Ghana represents a “bastion of democracy” in a region beset by political instability. With Ghanaian President Nana Akufo-Addo visiting Washington, D.C., this week, the United States can deepen cooperation in a way that “really supports the U.S. message of bringing peace through democracy,” says USIP’s Donna Charles.

U.S. Institute of Peace experts discuss the latest foreign policy issues from around the world in On Peace, a brief weekly collaboration with SiriusXM's POTUS Channel 124.


Laura Coates: Joining us now is Donna Charles. She's the director of West Africa at the United States Institute of Peace. She joins us now. Donna, welcome and good morning. How are you?

Donna Charles: Fine. Thank you, Laura. Thank you for having me.

Laura Coates: Thank you for joining us today. I wanted to talk to you a little bit about what's going on right now in Ghana. As we're looking at all of the and taking a really retrospective look, or an introspective look about the security of democracies across the world, particularly in light of what's happening in Israel, and, of course, the continuing fight in Ukraine as well. You've been speaking a lot about this issue, particularly as there is a visit coming up from the president of Ghana. Tell me a little bit about and orient our conversation, what we need to know in terms of that visit?

Donna Charles: Sure, well, the most important thing to understand here is that Ghana's visit to the Institute and to the United States comes at a pivotal time in not just West Africa and the greater Sahel, but in the International Peace Forum, writ large. You know, Ghana has gone through its own convulsions in democracy, and in peace, especially around the independence movement of the late '50s and early '60s, but it has weathered serious storms. It has come through economic challenges. It has come through political challenges to become one of the most stable democracies in West Africa. And so, burnishing that partnership between the United States and Ghana is critical at a time where we're seeing countries like Niger, Mali, Burkina Faso, Guinea, Sudan, the list goes on, experience their own convulsions in democracy. Political instability is running rampant throughout the region and of course, we're seeing that throughout the world, Africa and Sub-Saharan Africa in particular is not unique in that regard. And so, it's important for us to have President Nana Akufo-Addo come this week, to share the message of what his country has gone through, where he sees his country going, and the leadership role that Ghana had, not just in ECOWAS, and also in the U.N. Security Council, but on the international stage.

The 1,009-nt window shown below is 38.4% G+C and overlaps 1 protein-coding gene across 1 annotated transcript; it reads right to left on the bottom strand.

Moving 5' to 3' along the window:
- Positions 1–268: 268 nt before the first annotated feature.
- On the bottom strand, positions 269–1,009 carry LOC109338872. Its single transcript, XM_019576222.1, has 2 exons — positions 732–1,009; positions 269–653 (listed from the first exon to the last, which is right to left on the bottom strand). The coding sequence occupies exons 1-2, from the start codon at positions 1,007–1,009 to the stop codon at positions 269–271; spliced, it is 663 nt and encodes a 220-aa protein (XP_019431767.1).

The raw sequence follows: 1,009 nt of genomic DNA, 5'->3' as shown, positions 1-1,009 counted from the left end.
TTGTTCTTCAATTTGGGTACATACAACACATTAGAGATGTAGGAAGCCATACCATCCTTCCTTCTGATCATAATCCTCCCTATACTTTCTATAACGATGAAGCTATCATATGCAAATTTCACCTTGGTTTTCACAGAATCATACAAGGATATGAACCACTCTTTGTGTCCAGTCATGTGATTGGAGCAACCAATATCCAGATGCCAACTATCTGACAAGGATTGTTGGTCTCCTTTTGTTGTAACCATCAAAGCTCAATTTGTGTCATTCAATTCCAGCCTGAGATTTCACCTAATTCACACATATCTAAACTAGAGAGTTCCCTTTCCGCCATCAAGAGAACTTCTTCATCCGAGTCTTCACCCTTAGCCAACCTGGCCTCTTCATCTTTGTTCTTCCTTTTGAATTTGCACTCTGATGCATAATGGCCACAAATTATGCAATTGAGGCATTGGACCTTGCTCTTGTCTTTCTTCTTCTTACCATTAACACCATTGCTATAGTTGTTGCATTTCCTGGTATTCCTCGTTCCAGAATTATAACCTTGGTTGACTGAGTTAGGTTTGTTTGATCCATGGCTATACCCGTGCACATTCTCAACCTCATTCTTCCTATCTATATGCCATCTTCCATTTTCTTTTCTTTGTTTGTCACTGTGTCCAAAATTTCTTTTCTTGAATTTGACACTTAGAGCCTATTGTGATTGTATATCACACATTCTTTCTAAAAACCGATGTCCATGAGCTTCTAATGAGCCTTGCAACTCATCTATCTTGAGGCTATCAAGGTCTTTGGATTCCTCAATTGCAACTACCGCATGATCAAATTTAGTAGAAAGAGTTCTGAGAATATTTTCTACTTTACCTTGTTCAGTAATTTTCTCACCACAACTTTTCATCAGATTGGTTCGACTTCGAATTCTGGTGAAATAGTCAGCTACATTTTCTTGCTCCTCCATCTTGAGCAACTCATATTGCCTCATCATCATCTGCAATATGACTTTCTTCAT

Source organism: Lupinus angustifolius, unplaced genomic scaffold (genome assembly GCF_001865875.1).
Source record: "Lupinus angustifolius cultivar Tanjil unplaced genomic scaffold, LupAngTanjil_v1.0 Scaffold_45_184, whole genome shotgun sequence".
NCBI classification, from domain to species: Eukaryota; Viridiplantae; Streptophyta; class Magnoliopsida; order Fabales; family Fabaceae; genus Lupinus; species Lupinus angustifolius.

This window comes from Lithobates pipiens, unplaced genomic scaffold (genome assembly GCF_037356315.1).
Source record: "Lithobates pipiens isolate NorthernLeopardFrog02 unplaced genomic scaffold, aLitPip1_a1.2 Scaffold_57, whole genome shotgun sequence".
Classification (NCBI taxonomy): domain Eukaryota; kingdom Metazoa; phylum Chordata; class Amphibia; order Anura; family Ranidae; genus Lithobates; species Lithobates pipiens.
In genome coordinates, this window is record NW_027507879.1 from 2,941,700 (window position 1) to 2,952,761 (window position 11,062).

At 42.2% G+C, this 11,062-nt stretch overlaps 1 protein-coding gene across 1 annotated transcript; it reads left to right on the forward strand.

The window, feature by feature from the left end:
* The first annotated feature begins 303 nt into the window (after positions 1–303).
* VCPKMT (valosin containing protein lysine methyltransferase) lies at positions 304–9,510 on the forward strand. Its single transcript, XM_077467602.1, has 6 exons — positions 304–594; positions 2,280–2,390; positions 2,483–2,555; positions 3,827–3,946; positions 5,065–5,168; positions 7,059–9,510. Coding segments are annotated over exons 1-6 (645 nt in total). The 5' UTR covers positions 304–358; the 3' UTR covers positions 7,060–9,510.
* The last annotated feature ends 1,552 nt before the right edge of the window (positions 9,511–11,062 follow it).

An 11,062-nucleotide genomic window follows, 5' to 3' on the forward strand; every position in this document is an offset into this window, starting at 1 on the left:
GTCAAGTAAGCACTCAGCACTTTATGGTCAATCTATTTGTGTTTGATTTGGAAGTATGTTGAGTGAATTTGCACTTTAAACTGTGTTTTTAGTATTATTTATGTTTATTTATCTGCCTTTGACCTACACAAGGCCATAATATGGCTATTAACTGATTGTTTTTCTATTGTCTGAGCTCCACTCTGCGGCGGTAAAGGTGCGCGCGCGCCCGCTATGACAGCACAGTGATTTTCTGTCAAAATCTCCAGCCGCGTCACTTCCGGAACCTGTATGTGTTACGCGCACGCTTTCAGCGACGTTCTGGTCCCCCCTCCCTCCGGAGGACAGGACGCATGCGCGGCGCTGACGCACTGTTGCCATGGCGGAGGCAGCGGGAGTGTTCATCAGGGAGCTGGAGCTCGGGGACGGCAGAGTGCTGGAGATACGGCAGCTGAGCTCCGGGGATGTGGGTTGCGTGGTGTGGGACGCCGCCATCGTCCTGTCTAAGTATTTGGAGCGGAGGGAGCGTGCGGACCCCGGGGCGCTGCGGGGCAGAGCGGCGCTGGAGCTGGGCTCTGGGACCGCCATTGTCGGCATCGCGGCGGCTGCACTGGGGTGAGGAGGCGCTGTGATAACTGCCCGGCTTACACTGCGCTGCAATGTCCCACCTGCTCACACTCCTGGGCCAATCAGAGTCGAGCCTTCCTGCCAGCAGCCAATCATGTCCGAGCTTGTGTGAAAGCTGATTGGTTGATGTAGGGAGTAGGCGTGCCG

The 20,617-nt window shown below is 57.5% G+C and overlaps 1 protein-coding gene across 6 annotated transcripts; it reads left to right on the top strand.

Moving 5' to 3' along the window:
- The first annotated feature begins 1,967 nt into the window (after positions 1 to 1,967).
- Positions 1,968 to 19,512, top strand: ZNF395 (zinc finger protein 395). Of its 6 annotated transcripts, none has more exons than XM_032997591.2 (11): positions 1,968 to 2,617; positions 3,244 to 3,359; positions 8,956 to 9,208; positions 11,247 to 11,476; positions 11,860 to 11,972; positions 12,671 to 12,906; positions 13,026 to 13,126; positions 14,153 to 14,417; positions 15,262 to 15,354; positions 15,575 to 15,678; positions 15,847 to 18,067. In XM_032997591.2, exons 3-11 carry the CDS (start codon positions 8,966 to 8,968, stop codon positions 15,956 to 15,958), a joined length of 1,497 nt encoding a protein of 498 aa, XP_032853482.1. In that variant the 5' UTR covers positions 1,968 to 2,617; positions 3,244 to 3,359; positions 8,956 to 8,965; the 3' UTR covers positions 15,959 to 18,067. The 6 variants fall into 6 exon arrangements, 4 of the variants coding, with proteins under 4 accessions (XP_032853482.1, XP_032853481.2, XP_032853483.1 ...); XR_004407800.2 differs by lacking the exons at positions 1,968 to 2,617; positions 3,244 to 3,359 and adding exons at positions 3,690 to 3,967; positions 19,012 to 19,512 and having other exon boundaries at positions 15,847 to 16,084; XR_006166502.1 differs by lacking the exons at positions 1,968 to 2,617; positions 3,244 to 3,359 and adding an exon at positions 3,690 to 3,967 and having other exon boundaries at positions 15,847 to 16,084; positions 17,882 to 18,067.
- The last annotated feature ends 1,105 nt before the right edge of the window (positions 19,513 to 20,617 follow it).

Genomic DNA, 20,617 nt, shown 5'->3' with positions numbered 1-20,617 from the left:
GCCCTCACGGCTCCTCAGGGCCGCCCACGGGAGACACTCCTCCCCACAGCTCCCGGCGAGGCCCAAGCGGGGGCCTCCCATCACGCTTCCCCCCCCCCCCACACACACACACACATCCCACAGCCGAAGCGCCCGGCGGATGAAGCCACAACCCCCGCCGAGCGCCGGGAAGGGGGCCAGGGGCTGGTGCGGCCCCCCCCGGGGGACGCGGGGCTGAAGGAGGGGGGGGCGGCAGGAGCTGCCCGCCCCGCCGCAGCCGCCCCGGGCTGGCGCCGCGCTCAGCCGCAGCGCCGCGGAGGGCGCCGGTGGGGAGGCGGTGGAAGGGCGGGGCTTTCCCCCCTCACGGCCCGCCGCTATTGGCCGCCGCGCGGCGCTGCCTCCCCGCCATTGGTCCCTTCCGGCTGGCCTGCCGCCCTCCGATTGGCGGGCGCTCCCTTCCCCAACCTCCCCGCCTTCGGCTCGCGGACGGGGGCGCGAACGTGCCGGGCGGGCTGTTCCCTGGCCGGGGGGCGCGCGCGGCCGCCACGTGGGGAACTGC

Laura Coates: And has this been a long-standing relationship politically, with the United States government? Have they been recognized as a partner in that effort?

Donna Charles: Absolutely. You know, Ghana, the relationship between the United States and Ghana goes back, obviously, decades. And, you know, not just with the independence movement, but, you know, military to military partnerships, engaging on many political issues. But you also realize that the Ghanian diaspora here is one of the largest in the world. We share a lot of common values and at the end of the day, you know, Ghana represents that bastion of democracy in a way that really supports the U.S. message of bringing through -- bringing peace through democracy, bringing peace through stability and prosperity. Yes, Ghana is weathering its own economic challenges, again, not immune to a lot of the shocks that many countries around the world are facing in the wake of COVID and the global economic crisis that ensued. But at the end of the day, Ghana's partnership with the United States has been a long standing one and it's going to be even more critical as we look at the wave of insecurity, especially with the terrorist movements that are sweeping countries like Mali and Burkina Faso, edging closer to Ghana and the littoral states, that partnership is even more important. Ghana is the head of the Accra initiative, an initiative of several countries in the region to get together to address some of the insecurity challenges that are coming their way from the Sahel. So as we see issues with Niger, where you know, our air bases are still operational but at the end of the day, we do have some serious questions about how far our partnership can go in a country like Niger, when you see that democracy topple. And you see a lot of the other partners in the region become less accessible due to restrictions that we have on our security cooperation, Ghana becomes even more critical at this juncture.